UNIX is a far more complete, robust, and flexible operating
system than any of the operating systems that have gained
market share in the PC domain. Consequently, UNIX's
have been environments with different constraints, priorities,
communities than those common to PC-based environments.
Thus it is only
reasonable that UNIX has been little influenced by technical
dominant in the PC realm.
Times are a-changing, though. UNIX as a workstation
puts it in the hands of the personal user. UNIX's role
as a common
ground facilitating interoperability in heterogeneous
it a natural choice as a server in environments with
networked PCs. The
user's increasing investment in PC tools and skills
pressure to supply PC-like interfaces and applications.
UNIX users and
UNIX vendors can hardly afford to remain, as they once
from and oblivious to the standards in the PC world.
Administrators, in particular, have benefited from
influence: The MS-DOS disk format. Most UNIX implementations
capable of reading an MS-DOS formatted floppy disk.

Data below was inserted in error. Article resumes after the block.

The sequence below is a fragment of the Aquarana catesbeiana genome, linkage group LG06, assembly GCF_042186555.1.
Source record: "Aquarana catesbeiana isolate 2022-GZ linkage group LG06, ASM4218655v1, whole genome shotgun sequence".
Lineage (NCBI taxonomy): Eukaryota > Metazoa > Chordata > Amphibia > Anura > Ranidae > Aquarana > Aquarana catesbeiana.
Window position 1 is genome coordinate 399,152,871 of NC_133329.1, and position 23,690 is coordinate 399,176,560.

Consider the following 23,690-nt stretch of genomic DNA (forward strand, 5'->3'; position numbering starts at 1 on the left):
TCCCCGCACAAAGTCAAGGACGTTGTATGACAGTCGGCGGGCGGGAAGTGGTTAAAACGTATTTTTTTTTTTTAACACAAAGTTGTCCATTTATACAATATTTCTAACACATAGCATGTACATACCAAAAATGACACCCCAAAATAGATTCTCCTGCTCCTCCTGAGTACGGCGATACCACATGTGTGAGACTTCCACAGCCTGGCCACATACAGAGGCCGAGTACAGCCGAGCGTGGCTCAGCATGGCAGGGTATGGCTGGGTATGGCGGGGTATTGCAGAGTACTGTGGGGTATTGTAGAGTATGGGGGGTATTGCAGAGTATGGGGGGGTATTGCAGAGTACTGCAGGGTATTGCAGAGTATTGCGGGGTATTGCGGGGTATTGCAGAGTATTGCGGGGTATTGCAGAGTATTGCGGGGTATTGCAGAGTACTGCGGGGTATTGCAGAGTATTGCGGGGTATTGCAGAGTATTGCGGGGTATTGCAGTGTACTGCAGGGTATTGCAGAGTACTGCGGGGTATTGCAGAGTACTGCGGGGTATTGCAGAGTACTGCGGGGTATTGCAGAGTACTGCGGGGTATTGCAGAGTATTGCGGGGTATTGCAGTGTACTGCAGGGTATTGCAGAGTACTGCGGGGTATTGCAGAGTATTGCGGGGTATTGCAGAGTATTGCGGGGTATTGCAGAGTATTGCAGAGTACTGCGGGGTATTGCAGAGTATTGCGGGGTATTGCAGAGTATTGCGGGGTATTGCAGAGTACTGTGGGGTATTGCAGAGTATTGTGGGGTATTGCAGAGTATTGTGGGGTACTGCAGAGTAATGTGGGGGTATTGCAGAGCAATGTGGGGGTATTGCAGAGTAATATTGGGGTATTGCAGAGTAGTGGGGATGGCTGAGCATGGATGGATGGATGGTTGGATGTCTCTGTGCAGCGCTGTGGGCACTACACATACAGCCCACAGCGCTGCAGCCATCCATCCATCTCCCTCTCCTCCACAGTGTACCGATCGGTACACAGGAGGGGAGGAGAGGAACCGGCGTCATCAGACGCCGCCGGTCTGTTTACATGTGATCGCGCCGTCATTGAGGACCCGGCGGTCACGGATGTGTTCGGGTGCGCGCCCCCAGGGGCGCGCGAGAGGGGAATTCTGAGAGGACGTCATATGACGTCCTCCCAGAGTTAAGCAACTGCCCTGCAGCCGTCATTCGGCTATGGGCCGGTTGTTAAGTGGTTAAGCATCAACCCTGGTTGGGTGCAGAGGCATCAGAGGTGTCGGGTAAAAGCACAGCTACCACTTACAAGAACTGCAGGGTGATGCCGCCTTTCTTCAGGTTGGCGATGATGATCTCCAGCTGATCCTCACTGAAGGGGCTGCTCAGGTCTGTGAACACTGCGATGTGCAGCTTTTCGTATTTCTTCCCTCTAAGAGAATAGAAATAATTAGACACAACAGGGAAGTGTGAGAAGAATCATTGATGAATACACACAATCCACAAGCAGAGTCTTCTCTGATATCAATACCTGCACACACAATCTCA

At least for shops
like ours, this capability is a welcome development.
we aren't a big DP
shop and have never had a 9-track tape drive. Like
installations, we've instead used various cartridge
tape systems fro
backup and relied upon floppies for data exchange.
exchanging data via a UNIX-formatted floppy or cartridge
tape is mostly
a bad joke--there's just too little commonality among
formats. The de
facto MS-DOS standard helps for small files, but larger
exchange remains problematic.
Relief may be just around the corner--again from our
neighbors. A number of prominent backup vendors, many
of whom serve
both the PC and UNIX markets, are now developing support
for the new
System Independent Data Format (SIDF) standard. Originally
Novell, this standard for tape and other media would
exchange of data between PCs, between PCs and UNIX boxes,
between heterogeneous UNIX boxes. I think this standard
potential to greatly simplify an administrator's life.
able to use your UNIX workstation to extract files from
backup of the local Novell server. Imagine having an
request to see records that only exist on backups made
two years ago on
a now nonexistent machine. Wouldn't it be nice to be
able to load the
backup tape into any machine and extract the needed
SIDF promises this kind of interoperability. Perhaps
important, SIDF appears to be capable of gaining the
support and standardization (through an ISO initiative)
to deliver on
the promise. Thus, I encourage you to investigate this
from the PC community. Ask your backup and storage
vendors about SIDF
support. Begin to consider physical media compatibility
as an important
purchasing criterion. Remember, sometimes technology
does make life
firstname.lastname@example.org (". . . !uunet!rdpub!saletter")